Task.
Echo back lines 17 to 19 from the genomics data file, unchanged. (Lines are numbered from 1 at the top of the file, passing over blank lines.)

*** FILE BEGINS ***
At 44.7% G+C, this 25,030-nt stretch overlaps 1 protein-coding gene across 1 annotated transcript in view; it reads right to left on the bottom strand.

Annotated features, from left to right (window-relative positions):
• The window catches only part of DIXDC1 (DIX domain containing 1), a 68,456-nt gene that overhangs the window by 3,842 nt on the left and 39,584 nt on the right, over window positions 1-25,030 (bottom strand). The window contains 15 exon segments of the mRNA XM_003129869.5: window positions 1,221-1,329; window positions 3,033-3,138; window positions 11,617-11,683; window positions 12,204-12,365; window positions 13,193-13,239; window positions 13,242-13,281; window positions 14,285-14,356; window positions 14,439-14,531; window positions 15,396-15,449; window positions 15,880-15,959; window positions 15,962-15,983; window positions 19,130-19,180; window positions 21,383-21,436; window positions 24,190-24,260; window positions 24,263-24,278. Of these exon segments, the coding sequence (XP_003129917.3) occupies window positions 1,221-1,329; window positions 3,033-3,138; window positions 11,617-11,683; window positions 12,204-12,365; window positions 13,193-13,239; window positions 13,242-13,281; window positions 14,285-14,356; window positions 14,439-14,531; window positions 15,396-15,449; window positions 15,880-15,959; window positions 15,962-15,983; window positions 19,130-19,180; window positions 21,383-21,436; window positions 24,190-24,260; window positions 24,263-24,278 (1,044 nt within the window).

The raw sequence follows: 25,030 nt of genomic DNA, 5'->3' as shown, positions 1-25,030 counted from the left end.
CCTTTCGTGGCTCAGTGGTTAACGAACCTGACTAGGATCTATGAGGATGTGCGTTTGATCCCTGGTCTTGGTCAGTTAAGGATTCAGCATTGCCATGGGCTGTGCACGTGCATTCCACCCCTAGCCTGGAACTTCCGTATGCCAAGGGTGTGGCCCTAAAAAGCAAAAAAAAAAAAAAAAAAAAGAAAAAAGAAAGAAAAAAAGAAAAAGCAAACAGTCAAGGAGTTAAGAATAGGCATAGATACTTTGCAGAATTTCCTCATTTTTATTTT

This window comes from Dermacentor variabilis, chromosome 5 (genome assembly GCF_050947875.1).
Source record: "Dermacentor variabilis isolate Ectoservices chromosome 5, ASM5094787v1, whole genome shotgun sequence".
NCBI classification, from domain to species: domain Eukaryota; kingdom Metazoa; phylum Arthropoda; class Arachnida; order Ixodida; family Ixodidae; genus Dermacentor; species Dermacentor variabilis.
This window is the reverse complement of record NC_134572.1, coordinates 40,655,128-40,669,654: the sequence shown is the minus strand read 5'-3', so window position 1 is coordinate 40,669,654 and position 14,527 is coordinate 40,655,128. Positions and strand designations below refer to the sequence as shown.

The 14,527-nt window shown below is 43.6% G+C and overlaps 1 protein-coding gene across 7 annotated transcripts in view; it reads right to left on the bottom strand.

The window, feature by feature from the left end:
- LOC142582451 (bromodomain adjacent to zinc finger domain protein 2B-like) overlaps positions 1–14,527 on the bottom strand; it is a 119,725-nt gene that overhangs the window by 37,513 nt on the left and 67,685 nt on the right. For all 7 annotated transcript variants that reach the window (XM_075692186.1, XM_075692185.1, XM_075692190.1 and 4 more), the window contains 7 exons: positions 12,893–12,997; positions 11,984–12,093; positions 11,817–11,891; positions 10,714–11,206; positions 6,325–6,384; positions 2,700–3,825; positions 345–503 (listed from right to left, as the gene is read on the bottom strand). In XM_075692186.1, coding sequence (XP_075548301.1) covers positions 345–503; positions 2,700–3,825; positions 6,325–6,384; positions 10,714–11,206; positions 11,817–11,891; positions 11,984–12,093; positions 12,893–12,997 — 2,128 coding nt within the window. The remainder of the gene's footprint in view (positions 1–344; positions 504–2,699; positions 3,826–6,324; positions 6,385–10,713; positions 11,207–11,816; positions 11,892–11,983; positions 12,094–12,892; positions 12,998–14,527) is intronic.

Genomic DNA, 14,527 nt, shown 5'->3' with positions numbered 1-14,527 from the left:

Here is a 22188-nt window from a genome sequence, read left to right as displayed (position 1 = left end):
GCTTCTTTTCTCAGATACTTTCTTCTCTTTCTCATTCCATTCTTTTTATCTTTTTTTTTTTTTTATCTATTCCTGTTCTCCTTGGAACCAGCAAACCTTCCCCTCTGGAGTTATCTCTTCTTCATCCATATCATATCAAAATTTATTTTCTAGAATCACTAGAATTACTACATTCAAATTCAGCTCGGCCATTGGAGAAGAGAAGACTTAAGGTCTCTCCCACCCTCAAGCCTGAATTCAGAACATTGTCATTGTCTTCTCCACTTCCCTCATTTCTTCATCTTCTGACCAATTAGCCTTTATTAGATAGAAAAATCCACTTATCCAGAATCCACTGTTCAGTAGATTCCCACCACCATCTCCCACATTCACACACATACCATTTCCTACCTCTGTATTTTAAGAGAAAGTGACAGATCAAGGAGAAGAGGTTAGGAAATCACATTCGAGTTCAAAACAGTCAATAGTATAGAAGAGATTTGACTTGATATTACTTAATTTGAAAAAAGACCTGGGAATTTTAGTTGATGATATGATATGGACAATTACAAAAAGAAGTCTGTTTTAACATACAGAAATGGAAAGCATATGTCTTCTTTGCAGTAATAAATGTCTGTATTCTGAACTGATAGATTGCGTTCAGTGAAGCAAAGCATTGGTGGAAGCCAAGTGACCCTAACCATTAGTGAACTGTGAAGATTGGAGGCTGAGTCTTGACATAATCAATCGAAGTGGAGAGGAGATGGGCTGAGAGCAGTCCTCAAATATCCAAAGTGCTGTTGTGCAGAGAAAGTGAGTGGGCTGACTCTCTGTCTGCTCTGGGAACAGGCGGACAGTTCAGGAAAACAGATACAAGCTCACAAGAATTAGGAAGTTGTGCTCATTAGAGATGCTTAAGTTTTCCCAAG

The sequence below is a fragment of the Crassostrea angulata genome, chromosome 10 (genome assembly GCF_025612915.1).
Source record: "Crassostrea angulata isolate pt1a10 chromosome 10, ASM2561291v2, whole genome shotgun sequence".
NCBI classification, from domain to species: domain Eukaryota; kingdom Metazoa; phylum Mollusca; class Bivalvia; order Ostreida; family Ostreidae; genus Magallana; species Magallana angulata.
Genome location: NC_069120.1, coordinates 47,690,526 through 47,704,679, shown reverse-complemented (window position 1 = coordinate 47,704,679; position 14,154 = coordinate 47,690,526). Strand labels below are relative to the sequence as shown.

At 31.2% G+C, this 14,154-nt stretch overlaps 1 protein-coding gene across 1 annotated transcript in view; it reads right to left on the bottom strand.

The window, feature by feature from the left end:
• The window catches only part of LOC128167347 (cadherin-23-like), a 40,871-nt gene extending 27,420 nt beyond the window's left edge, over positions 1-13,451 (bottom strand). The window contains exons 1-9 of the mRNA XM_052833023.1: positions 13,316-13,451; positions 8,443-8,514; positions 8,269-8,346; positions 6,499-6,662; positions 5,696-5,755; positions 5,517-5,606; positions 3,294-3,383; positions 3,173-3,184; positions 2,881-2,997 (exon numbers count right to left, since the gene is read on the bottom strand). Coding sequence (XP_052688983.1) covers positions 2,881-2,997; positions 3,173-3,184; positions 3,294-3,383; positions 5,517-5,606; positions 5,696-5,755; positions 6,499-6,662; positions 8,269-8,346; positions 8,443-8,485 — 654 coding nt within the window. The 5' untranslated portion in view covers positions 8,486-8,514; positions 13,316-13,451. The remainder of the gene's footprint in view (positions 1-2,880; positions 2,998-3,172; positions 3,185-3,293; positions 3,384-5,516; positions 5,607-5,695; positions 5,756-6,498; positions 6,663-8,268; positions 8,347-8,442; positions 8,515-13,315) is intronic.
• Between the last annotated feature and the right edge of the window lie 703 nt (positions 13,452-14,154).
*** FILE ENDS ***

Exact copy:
Source record: "Crassostrea angulata isolate pt1a10 chromosome 10, ASM2561291v2, whole genome shotgun sequence".
NCBI classification, from domain to species: domain Eukaryota; kingdom Metazoa; phylum Mollusca; class Bivalvia; order Ostreida; family Ostreidae; genus Magallana; species Magallana angulata.
Genome location: NC_069120.1, coordinates 47,690,526 through 47,704,679, shown reverse-complemented (window position 1 = coordinate 47,704,679; position 14,154 = coordinate 47,690,526). Strand labels below are relative to the sequence as shown.